Solomon’s worldview had become heavily influenced by the secular rather than the sacred. So, 29 times in these verses, he speaks of life in terms of time. And he does so by providing 14 stark contrasts that reveal his rather limited perspective. From Solomon’s vantage point, a life lived on this earthly plane and viewed from a human perspective is nothing more than a series of polar extremes.

The hope and joy of birth are contrasted with the sadness and seeming finality of death. Planting produces an eventual harvest, but then the relentless cycle only repeats itself, season after season. Killing is an inevitable reality in life, and starkly at odds with the need for healing. One takes away life while the other attempts to prolong it.

There are times when tearing down follows a season of building up. Why? Because nothing in this life is meant to last forever. Everything has a life cycle and an expiration date. Even the extravagant palace that Solomon built for himself was eventually destroyed and replaced by another.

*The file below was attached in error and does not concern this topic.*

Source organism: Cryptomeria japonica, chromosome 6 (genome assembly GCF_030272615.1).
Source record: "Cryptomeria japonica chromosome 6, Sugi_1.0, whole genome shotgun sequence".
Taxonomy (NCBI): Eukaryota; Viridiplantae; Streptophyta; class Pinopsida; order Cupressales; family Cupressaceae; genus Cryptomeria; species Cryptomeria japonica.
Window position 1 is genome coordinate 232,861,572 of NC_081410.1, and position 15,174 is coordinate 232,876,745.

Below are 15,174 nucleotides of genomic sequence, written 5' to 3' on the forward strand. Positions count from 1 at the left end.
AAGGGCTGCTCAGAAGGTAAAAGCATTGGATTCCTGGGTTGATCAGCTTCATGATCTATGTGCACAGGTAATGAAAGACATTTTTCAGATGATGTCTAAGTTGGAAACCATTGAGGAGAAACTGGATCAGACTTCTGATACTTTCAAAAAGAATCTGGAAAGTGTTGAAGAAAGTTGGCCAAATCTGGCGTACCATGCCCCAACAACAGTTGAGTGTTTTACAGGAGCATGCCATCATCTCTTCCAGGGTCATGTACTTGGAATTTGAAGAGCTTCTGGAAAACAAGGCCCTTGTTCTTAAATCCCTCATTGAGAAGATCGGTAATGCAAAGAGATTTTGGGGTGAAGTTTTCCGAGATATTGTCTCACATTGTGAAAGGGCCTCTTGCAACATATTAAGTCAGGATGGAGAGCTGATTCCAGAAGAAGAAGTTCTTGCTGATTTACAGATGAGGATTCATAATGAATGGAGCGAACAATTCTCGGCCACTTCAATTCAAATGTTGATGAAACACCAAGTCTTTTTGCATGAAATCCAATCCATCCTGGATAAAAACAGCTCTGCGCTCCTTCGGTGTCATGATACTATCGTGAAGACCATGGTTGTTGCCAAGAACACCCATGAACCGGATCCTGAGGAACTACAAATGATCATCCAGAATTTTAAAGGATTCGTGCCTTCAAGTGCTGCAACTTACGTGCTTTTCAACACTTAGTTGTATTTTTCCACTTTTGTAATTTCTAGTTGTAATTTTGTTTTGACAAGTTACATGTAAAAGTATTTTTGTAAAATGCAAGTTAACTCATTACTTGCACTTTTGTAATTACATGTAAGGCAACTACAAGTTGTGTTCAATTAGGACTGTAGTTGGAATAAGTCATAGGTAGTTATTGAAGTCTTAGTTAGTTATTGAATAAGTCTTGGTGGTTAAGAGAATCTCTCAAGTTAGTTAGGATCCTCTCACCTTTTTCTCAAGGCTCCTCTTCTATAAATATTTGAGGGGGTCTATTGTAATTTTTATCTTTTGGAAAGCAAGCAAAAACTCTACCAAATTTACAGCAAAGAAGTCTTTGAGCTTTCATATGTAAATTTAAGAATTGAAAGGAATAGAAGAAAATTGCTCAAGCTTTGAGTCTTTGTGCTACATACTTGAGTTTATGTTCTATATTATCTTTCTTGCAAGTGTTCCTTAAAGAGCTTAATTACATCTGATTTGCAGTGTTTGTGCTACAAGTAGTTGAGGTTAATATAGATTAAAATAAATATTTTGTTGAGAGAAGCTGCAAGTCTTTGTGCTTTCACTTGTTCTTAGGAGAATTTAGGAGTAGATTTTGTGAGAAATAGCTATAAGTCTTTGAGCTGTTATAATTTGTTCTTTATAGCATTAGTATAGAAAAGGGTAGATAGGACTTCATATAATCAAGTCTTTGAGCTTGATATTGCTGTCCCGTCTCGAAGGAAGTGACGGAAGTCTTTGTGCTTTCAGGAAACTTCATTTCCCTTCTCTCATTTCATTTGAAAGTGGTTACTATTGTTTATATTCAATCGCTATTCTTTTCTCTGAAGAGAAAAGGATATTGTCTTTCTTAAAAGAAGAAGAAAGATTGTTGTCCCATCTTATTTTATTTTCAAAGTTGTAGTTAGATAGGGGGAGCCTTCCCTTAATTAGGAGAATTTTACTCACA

Even weeping and laughter, as disparate and dissimilar as they may be, share a strange coexistence, equally impacting the lives of men for good or bad. There are times when frivolity is the appropriate reaction, but there are other times when tears are the proper response. They are aspects of human existence that, without a God-focused perspective, create a dissonance in the heart of man that can’t be understood or explained. Without an eternal perspective, we can’t comprehend or appreciate the necessity for times of sorrow. We long for full-time happiness and see sorrow as a setback to our personal agenda. And Solomon uses these two extremes as just another example of the cyclical, repetitive, and meaningless nature of human existence “under the sun” when God’s eternal viewpoint is left out of the equation.